Thus hardened into their courses by mutual hostility, the Left and Right bring us less satisfactory bodies of thought than they would have been able to, had the core of each simply been capable of the same kind of critical reflection about policy and principle, as everyone uses to criticize his past choice in consumer products. Where this controversial paralysis dominates, the political debate is frankly stunted and useless, as two worldviews that have never been subject to the slightest testing (for the proponents would never admit that a test had been failed) are smashed against each other with noise and hatred. Being deprived of the self-correcting processes of human thought, such a controversy is, in a very real way, a war between two gangs of unthinking brutes. The debate over any hotly-contested political cause is humanity’s best effort to contend the way that apes do.

So, taking this sunny view of political controversy, let’s ask ourselves, and our overlords, the following questions: What is poverty? On what basis do we move the standard of poverty, until it at present stands higher than the whole of humanity in 1600?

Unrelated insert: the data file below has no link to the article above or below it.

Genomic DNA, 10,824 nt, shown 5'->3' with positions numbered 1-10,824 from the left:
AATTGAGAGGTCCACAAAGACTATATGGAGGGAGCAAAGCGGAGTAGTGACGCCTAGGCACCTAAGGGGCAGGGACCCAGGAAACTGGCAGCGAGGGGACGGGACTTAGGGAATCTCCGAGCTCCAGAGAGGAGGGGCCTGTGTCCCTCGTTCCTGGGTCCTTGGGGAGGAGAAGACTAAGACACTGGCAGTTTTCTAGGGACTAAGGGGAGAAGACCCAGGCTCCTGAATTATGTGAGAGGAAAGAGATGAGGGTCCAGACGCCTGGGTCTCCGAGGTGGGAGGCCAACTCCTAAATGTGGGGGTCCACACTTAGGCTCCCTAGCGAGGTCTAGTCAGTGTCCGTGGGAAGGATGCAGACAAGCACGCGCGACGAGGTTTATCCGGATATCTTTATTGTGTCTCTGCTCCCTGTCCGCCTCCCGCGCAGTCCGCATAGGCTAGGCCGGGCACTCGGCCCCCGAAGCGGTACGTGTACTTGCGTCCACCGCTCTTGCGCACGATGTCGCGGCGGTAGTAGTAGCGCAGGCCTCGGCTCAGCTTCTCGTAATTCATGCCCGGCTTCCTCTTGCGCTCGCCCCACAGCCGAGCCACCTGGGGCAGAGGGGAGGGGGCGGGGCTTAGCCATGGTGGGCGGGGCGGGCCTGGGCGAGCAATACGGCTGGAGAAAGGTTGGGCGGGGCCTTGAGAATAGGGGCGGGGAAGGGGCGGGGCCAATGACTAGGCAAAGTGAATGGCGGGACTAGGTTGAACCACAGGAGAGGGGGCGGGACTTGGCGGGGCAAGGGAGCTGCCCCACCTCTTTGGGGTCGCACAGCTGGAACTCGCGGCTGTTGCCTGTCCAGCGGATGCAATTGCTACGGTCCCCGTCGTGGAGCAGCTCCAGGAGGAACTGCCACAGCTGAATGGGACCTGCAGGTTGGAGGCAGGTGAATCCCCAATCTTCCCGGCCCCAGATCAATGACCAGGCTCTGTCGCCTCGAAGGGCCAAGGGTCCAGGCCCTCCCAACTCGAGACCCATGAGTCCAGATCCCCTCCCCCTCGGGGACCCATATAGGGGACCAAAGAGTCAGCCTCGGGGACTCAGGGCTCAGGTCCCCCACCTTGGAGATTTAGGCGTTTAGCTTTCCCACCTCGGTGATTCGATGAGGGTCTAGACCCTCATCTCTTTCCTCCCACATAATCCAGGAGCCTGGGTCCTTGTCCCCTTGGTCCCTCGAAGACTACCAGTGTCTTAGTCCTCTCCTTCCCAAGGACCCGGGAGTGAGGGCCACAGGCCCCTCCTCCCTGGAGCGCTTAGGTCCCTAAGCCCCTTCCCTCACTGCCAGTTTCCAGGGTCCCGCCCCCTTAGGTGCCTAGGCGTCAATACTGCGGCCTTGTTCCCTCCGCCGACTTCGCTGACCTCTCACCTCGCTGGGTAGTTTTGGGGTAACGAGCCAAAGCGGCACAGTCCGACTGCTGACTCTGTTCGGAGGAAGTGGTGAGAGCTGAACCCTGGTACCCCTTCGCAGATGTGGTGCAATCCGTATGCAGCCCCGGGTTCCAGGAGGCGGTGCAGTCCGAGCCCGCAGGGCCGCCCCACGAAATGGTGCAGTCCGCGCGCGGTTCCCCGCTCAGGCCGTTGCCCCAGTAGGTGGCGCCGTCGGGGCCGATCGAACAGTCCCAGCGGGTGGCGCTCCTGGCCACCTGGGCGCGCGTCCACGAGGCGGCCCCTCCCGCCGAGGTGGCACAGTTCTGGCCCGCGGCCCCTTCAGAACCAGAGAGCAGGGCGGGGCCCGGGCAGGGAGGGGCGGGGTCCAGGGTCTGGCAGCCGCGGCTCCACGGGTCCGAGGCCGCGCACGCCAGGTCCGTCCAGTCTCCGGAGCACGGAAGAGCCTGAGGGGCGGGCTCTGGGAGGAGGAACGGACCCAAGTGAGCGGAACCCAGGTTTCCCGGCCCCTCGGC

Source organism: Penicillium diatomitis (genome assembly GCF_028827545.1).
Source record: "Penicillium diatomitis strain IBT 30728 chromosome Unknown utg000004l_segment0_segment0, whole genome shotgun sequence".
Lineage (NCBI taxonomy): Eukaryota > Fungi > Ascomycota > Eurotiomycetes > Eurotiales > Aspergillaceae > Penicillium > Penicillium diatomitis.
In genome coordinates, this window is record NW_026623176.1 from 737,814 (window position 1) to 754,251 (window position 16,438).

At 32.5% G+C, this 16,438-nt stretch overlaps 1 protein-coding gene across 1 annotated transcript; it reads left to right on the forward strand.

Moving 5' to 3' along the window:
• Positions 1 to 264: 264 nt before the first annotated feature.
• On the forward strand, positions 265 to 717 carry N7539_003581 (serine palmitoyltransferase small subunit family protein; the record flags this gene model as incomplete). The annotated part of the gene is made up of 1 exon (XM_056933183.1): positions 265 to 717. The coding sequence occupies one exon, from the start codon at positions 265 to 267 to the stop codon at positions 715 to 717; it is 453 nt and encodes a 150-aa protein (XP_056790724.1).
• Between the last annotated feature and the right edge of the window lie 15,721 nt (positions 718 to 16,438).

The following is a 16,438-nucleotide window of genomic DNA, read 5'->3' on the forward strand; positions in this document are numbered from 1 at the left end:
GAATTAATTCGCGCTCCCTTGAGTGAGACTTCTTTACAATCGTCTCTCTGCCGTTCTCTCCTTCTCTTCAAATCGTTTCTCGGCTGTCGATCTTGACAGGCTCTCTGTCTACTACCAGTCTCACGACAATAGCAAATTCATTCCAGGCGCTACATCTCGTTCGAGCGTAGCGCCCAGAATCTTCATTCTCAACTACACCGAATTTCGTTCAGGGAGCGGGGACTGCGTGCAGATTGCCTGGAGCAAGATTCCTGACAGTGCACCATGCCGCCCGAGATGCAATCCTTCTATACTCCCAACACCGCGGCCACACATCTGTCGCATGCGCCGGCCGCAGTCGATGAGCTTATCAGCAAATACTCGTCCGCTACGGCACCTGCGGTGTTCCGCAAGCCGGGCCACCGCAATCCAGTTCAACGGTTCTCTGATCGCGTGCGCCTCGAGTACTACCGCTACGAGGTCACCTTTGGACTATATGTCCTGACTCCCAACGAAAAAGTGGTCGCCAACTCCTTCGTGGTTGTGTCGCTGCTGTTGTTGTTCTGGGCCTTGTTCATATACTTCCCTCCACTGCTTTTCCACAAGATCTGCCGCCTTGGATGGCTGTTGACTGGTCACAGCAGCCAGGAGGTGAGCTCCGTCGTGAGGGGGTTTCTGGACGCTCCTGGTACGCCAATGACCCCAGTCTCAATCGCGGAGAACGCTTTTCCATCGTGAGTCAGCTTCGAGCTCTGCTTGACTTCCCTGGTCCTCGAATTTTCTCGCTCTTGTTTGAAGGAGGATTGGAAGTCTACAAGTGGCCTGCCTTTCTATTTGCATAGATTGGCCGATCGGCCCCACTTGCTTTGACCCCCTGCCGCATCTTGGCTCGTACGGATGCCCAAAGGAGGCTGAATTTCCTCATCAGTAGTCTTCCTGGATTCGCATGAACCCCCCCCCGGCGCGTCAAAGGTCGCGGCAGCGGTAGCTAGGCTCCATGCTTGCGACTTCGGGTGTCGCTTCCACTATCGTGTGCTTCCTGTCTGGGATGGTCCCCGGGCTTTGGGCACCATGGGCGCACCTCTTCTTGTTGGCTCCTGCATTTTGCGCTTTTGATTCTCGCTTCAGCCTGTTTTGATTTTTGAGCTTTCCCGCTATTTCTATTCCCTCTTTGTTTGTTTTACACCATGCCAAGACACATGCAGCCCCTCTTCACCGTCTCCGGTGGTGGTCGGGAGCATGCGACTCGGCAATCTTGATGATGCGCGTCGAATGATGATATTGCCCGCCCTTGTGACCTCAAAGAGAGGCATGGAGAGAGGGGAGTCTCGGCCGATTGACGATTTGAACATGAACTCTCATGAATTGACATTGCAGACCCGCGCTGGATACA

There’s a reality that goes under the name of poverty in the United States today. It consists of definite insecurity of housing, of being subject to sudden displacement at the drop of a hat. And also of the inescapable necessity of submitting to the reasonable or unreasonable demands of a very small number of competing consumers of labor (far fewer than there should be) or of accepting and embracing government aid, conditioned on government oversight and practical ownership. It has greater insecurity than definite serfdom, and often greater servility and insult. It necessitates the breaking of pride, one way or another, in order to meet the demands of the stomach. The relatively soft poverty of America has been bought at a high human price, as prostitution is more lucrative than begging. Properly answering the above questions would allow us, perhaps, to comprehend why the shovelling in of money has not filled in the hole in the lives of the poor.